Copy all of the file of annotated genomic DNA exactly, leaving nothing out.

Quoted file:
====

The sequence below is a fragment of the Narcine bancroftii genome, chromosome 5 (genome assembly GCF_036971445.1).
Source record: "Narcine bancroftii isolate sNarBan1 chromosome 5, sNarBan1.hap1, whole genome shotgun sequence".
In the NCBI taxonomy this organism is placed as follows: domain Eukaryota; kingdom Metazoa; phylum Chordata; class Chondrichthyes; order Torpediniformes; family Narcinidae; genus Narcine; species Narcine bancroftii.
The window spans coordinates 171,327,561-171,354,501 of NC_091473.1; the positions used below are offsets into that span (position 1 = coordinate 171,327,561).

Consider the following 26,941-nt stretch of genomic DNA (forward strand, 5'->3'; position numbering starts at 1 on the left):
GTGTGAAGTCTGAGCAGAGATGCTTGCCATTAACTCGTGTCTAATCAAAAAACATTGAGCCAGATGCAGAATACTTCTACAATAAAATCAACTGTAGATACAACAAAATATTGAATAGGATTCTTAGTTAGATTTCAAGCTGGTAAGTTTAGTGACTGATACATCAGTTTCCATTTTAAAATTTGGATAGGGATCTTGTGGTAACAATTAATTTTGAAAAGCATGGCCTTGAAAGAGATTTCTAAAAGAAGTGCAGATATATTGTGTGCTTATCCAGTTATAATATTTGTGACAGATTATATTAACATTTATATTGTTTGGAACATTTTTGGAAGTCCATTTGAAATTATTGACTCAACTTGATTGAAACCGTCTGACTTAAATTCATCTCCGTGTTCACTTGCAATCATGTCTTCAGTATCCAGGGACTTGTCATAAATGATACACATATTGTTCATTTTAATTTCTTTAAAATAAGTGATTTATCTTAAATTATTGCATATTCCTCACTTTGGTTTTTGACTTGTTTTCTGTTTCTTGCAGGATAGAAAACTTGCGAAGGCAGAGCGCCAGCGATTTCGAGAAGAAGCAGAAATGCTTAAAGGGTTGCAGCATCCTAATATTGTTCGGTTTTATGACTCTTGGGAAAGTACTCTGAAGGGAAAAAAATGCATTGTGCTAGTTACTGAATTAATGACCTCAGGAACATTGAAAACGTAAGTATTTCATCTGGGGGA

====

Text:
The sequence below is a fragment of the Narcine bancroftii genome, chromosome 5 (genome assembly GCF_036971445.1).
Source record: "Narcine bancroftii isolate sNarBan1 chromosome 5, sNarBan1.hap1, whole genome shotgun sequence".
In the NCBI taxonomy this organism is placed as follows: domain Eukaryota; kingdom Metazoa; phylum Chordata; class Chondrichthyes; order Torpediniformes; family Narcinidae; genus Narcine; species Narcine bancroftii.
The window spans coordinates 171,327,561-171,354,501 of NC_091473.1; the positions used below are offsets into that span (position 1 = coordinate 171,327,561).

Consider the following 26,941-nt stretch of genomic DNA (forward strand, 5'->3'; position numbering starts at 1 on the left):
GTGTGAAGTCTGAGCAGAGATGCTTGCCATTAACTCGTGTCTAATCAAAAAACATTGAGCCAGATGCAGAATACTTCTACAATAAAATCAACTGTAGATACAACAAAATATTGAATAGGATTCTTAGTTAGATTTCAAGCTGGTAAGTTTAGTGACTGATACATCAGTTTCCATTTTAAAATTTGGATAGGGATCTTGTGGTAACAATTAATTTTGAAAAGCATGGCCTTGAAAGAGATTTCTAAAAGAAGTGCAGATATATTGTGTGCTTATCCAGTTATAATATTTGTGACAGATTATATTAACATTTATATTGTTTGGAACATTTTTGGAAGTCCATTTGAAATTATTGACTCAACTTGATTGAAACCGTCTGACTTAAATTCATCTCCGTGTTCACTTGCAATCATGTCTTCAGTATCCAGGGACTTGTCATAAATGATACACATATTGTTCATTTTAATTTCTTTAAAATAAGTGATTTATCTTAAATTATTGCATATTCCTCACTTTGGTTTTTGACTTGTTTTCTGTTTCTTGCAGGATAGAAAACTTGCGAAGGCAGAGCGCCAGCGATTTCGAGAAGAAGCAGAAATGCTTAAAGGGTTGCAGCATCCTAATATTGTTCGGTTTTATGACTCTTGGGAAAGTACTCTGAAGGGAAAAAAATGCATTGTGCTAGTTACTGAATTAATGACCTCAGGAACATTGAAAACGTAAGTATTTCATCTGGGGGA